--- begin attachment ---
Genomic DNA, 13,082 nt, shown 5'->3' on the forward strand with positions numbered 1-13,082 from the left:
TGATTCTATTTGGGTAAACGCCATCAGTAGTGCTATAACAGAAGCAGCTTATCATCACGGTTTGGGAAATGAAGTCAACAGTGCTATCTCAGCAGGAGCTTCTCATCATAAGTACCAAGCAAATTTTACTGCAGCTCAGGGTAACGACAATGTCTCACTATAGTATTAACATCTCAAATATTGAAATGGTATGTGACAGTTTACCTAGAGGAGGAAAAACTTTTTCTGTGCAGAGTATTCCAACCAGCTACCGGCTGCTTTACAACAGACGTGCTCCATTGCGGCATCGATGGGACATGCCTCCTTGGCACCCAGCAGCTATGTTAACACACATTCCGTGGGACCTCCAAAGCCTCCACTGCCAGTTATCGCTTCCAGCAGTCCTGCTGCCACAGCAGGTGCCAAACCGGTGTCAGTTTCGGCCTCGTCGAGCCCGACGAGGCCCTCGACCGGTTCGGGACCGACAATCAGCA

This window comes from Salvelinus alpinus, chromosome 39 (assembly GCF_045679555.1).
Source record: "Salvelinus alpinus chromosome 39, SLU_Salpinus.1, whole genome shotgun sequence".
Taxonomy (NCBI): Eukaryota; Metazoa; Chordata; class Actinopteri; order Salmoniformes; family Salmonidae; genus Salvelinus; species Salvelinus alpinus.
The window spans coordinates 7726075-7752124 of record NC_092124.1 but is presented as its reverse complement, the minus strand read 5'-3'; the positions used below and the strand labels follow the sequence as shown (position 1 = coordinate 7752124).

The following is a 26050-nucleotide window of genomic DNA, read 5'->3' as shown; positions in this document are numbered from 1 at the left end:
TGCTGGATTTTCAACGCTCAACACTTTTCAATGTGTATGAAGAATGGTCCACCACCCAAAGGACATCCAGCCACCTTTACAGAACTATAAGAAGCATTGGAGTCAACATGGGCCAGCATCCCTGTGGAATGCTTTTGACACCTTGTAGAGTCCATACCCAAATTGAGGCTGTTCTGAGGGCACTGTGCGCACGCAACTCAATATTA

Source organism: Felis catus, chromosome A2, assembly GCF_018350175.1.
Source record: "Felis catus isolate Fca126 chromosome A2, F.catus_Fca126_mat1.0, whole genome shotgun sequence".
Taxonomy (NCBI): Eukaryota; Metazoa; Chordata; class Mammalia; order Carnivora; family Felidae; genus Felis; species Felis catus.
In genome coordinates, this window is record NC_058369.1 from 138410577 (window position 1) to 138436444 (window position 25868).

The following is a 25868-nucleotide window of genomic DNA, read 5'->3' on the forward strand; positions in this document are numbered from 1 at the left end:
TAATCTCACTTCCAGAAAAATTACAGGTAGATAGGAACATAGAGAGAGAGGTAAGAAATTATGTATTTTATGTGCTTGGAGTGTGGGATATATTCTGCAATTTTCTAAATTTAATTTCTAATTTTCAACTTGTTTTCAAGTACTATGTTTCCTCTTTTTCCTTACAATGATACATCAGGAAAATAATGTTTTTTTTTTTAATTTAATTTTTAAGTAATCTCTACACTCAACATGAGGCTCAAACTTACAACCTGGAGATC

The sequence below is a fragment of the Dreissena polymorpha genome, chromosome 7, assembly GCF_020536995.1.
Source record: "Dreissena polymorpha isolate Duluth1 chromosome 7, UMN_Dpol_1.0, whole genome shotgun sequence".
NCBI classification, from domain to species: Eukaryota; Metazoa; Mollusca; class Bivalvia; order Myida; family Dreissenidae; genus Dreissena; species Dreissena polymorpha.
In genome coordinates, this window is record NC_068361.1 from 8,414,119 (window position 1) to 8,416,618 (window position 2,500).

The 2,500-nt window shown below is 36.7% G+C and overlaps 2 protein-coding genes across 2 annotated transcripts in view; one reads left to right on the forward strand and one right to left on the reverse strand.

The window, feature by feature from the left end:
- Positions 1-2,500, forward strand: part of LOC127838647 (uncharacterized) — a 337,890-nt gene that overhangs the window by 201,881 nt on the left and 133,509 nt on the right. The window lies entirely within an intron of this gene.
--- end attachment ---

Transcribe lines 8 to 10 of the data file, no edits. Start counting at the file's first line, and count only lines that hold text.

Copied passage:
TGCTGGATTTTCAACGCTCAACACTTTTCAATGTGTATGAAGAATGGTCCACCACCCAAAGGACATCCAGCCACCTTTACAGAACTATAAGAAGCATTGGAGTCAACATGGGCCAGCATCCCTGTGGAATGCTTTTGACACCTTGTAGAGTCCATACCCAAATTGAGGCTGTTCTGAGGGCACTGTGCGCACGCAACTCAATATTA

Source organism: Felis catus, chromosome A2, assembly GCF_018350175.1.
Source record: "Felis catus isolate Fca126 chromosome A2, F.catus_Fca126_mat1.0, whole genome shotgun sequence".